The benefits of access to adequate parks space are numerous and well-documented. Parks support both physical and mental health. According to the NRPA, “Children who live within two-thirds of a mile from a park with a playground are five times more likely to be a healthy weight,” which is more important than ever as young people are facing an epidemic of preventable chronic illnesses associated with too little time outdoors engaging in physical activity, including obesity, hypertension and diabetes.
Parks bring communities together. They reduce stress and foster social cohesion. Parks also reduce air pollution, promote biodiversity and improve the value of nearby homes.
All of which makes this surge of investment in neighborhood parks so noteworthy. In a city largely defined by vast inequalities—where glitzy glass towers downtown literally stand across the street from eastside housing projects—neighborhoods most in need of better parks are finally on the receiving end.
Even though the parks had suffered from lack of investment, “there is a great foundation to build on,” says Willauer. “We need to be thinking about how we can make these transformative investments more broadly, so we can impact residents where they live. We have a great parks system. We just need to recognize it for the gem that it is and reap the investments that enable it to serve those communities.”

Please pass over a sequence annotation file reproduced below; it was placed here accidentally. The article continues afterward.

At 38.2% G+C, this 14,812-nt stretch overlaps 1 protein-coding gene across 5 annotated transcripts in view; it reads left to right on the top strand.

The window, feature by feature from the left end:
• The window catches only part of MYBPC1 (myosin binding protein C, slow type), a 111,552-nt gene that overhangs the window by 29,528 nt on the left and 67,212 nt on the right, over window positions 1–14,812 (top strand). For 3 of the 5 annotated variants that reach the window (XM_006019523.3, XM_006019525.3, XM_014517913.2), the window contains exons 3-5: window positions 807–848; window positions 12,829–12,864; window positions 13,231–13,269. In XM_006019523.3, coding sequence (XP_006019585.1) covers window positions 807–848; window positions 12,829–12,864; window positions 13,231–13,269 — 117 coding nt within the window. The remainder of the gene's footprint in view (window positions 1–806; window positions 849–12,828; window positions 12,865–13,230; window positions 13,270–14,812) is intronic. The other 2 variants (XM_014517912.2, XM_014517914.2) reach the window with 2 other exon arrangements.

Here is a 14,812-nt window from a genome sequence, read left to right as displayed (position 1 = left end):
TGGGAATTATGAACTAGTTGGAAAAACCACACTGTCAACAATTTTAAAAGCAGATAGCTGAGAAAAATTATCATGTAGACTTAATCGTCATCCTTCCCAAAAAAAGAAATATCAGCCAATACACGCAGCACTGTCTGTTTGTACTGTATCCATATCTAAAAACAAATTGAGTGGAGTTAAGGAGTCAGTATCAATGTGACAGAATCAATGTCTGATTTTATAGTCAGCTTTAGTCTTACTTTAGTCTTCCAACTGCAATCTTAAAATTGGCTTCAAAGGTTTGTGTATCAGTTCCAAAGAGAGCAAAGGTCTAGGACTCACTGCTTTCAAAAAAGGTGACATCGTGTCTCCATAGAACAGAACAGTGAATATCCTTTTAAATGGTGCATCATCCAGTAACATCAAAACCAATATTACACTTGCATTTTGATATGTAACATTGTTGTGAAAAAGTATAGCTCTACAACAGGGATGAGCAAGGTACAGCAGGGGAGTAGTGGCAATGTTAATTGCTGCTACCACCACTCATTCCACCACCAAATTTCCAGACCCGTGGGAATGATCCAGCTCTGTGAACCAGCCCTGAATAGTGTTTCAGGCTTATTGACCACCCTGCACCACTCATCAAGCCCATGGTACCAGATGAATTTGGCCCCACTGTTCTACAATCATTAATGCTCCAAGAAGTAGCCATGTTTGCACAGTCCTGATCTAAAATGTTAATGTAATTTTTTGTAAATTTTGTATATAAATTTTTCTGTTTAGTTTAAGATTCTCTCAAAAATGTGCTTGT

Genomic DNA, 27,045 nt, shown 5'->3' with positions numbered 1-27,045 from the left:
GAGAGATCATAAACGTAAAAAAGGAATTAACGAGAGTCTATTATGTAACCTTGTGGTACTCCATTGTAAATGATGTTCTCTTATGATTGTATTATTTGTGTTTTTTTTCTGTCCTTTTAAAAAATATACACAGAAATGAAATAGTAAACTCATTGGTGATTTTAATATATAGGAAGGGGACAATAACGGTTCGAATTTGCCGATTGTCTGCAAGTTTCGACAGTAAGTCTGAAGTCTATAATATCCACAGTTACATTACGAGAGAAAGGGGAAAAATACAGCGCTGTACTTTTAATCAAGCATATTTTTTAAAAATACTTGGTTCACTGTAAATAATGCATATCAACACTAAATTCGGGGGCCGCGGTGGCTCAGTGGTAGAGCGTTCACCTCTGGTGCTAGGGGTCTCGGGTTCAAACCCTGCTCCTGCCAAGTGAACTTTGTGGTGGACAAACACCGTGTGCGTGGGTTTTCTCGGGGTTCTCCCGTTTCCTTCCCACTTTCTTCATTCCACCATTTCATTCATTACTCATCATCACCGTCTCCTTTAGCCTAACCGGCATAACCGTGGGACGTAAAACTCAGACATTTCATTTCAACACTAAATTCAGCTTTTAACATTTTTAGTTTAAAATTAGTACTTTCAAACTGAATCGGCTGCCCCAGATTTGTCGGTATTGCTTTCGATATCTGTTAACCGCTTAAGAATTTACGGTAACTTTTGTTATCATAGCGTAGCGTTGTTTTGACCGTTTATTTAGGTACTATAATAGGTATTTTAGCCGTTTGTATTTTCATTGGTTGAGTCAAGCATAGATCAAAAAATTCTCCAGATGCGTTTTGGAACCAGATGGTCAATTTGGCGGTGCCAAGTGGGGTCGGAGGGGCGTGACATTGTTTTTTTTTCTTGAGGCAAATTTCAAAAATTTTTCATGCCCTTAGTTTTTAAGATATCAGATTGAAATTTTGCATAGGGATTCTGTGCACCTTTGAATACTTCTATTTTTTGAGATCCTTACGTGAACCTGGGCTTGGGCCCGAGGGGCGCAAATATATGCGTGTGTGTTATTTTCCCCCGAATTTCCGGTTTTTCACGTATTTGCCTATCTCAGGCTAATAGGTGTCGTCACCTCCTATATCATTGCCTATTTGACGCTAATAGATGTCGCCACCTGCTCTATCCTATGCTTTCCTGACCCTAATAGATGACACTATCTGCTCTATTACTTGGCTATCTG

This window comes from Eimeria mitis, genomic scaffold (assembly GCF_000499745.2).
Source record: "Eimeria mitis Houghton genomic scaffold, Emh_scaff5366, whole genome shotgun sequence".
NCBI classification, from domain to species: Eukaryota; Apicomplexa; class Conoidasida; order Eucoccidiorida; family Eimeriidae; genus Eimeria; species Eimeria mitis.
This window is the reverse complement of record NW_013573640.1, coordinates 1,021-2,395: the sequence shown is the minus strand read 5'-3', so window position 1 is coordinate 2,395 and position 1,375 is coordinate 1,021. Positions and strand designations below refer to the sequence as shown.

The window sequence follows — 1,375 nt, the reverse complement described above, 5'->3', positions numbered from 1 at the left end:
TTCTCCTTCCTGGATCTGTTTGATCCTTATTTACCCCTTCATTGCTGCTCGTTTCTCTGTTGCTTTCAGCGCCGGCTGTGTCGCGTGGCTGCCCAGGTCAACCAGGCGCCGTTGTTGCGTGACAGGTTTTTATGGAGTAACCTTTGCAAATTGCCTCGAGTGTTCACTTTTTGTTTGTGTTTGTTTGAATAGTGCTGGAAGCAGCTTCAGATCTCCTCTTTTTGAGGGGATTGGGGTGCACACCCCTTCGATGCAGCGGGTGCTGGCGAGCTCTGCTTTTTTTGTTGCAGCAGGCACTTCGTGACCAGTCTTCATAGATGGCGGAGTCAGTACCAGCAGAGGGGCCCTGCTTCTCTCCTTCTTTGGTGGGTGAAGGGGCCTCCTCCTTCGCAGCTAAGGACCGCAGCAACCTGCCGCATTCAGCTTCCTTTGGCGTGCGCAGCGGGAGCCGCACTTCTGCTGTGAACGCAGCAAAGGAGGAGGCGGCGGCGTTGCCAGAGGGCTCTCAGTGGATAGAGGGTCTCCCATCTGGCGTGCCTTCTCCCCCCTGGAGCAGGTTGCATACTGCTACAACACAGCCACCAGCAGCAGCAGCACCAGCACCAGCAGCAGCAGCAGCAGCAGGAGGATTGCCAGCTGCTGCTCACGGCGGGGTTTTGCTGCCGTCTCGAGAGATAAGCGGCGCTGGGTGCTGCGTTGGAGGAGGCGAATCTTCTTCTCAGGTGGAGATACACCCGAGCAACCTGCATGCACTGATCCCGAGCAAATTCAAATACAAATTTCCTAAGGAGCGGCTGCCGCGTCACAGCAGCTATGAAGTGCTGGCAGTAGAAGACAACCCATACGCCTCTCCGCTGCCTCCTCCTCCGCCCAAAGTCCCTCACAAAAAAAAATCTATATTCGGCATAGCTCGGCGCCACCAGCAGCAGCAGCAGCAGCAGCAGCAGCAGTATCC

The changes to Wilmington’s parks are possible because of the public-private partnerships that leveraged the city’s limited financial resources to raise additional investment. That’s another way of saying that the city can’t afford its green infrastructure.
At a recent meeting of the Cool Spring/Tilton Park Neighborhood Association, one resident asked Purzycki why so much of the city’s infrastructure, including the parks, had been left neglected. Years ago, the line of questioning went, the city had the funds to build new parks and recreational facilities. What happened to all the money? Why can we no longer afford these amenities?
“We could never afford it,” Purzycki responded. “When we came in, everything was broken.”
Indeed, funding open spaces has been a decades-long struggle for Wilmington, and one that helps explain the patchwork of institutions responsible for maintaining the city’s parks.